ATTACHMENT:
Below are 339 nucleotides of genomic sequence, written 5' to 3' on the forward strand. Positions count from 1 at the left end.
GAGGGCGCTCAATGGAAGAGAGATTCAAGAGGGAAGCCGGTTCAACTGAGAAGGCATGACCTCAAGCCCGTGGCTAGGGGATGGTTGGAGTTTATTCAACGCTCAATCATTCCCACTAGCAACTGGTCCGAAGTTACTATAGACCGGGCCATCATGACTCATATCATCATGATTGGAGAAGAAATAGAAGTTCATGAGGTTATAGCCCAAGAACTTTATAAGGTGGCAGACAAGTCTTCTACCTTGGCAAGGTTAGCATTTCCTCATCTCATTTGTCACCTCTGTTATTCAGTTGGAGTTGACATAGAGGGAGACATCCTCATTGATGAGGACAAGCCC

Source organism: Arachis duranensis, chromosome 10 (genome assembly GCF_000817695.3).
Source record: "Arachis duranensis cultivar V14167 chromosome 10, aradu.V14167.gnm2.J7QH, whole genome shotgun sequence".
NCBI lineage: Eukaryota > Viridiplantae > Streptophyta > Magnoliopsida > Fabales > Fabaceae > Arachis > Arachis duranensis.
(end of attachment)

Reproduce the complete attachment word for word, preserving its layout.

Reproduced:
Below are 339 nucleotides of genomic sequence, written 5' to 3' on the forward strand. Positions count from 1 at the left end.
GAGGGCGCTCAATGGAAGAGAGATTCAAGAGGGAAGCCGGTTCAACTGAGAAGGCATGACCTCAAGCCCGTGGCTAGGGGATGGTTGGAGTTTATTCAACGCTCAATCATTCCCACTAGCAACTGGTCCGAAGTTACTATAGACCGGGCCATCATGACTCATATCATCATGATTGGAGAAGAAATAGAAGTTCATGAGGTTATAGCCCAAGAACTTTATAAGGTGGCAGACAAGTCTTCTACCTTGGCAAGGTTAGCATTTCCTCATCTCATTTGTCACCTCTGTTATTCAGTTGGAGTTGACATAGAGGGAGACATCCTCATTGATGAGGACAAGCCC

Source organism: Arachis duranensis, chromosome 10 (genome assembly GCF_000817695.3).
Source record: "Arachis duranensis cultivar V14167 chromosome 10, aradu.V14167.gnm2.J7QH, whole genome shotgun sequence".
NCBI lineage: Eukaryota > Viridiplantae > Streptophyta > Magnoliopsida > Fabales > Fabaceae > Arachis > Arachis duranensis.